Does Your Child with ADHD Need Help with Homework?

Are you looking for ways to help your child or teen handle the daily struggle with homework? The struggle (theirs and yours) is real. It may look like a lack of motivation, or defiance, forgetfulness or even a learning disability but in reality, it is probably their Executive Function skills.

The Homework Help for ADHD covers seven Executive Function skills that have the biggest impact on homework and includes information on what to look for and plenty of strategies to help compensate.

Laine Dougherty - Notebook - Homework Help for ADHD - blue #1

Due to the current circumstances and requirements for social distancing, our classes and individual services will be conducted via Zoom or Google Hangouts.

The Pros and Cons of Talking to Yourself

Do you talk to yourself? It’s okay to admit it, it is perfectly normal and research says it can even be helpful. Talking to yourself can help you focus.  For example, if you are looking for your keys and you keep repeating “keys” “keys” you are more likely to find them than if you did not say anything.  Talking to yourself can help you slow down your thoughts so that you are able to process them more completely and come up with better solutions to problems. It can also help you process strong emotions and lessen their impact. Of course, listening to what you are saying to yourself is important too. That inner voice pulls from a knowledge base that is often hindered by the noise of everyday life. Used in a positive way talking to yourself can be your cheerleader, motivator, problem solver, self-esteem booster or devil’s advocate.

However, if that voice is negative, it can eat away at your self-esteem and actually have more of a negative impact on whatever it is that went wrong and on your feelings about yourself. We may not think that it has an impact but when your brain hears it, it cannot discern whether it is true or not, so it tries to justify it -often making the real solutions difficult to see.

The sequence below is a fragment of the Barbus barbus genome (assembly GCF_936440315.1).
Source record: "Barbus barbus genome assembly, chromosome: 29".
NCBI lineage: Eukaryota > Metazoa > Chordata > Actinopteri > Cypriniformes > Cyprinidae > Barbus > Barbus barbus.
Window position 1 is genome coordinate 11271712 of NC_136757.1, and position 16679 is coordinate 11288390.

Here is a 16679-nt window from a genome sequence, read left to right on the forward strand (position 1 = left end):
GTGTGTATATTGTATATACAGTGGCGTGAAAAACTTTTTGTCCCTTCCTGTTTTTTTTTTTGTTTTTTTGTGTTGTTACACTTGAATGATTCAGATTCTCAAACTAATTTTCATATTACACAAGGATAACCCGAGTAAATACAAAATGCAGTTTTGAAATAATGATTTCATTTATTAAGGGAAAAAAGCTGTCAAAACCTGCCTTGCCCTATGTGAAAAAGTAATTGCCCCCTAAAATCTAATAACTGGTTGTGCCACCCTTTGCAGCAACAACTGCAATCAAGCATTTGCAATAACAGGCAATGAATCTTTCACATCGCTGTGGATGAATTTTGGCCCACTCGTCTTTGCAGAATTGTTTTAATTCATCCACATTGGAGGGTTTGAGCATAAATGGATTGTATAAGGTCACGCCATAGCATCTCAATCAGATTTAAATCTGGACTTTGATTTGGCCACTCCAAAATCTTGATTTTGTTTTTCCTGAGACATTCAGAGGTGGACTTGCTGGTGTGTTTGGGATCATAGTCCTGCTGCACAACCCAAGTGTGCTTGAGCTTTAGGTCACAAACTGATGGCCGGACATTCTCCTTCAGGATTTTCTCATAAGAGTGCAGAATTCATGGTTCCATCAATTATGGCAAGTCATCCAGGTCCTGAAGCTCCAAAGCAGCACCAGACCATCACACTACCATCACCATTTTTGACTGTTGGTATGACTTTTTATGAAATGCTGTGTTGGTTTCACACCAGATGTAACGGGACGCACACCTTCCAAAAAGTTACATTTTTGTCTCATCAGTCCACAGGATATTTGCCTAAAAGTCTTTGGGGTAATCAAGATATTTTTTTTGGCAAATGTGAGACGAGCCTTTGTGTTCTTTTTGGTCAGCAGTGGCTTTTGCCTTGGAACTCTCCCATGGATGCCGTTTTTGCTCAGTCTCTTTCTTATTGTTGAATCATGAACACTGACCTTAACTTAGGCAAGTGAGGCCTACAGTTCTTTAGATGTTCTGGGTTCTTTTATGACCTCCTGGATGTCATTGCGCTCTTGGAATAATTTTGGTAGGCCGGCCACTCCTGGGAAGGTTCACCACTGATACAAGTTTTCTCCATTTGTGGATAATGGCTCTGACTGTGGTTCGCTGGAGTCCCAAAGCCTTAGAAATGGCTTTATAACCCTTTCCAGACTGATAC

So, listen to the words you use and how you communicate with yourself. Keep it in the positive and the results will be positive. Let it go negative and you may need several positives to cancel out the effects of that one negative. Don’t let others impact that voice that you hear and help your children learn how to best talk to themselves.

Use this information to guide your child/teen into thinking about what they are saying to themselves and pay attention to the tone and words they are using.

  • If they are talking in a negative way their brain is listening to what they are saying and it often seems that it tries to “justify or make” it true
  • Negative talk can interfere with their growth mindset by taking away that focus on effort and learning and focusing on what they can’t do or on failure instead
  • Negative self-talk impacts your child’s self-esteem and can have long lasting effects on how they feel about themselves and their abilities.

Instead, help them listen to themselves and redirect those negative voices.

  • Name that negative voice. Maybe Negative Nelly or Disappointing Dan will help them recognize when that voice shows up.
  • Have a mantra or saying they can use to rid the voice of its influence.
  • Teach them the power of the word “yet”. I am not good at math….yet, but with more effort I can be.
  • Encourage them to speak positively to themselves and to use that inner voice as their own cheerleader.

Self-talk can help us become more creative, it can solidify memories, and it can help us problem solve. Of course, if you are talking out loud and there are others around you, it may also cause people to look at you strangely:-). Do not worry about them, they probably haven’t experienced the positives that can come from talking to themselves – but if they call the “white coats” – run:-)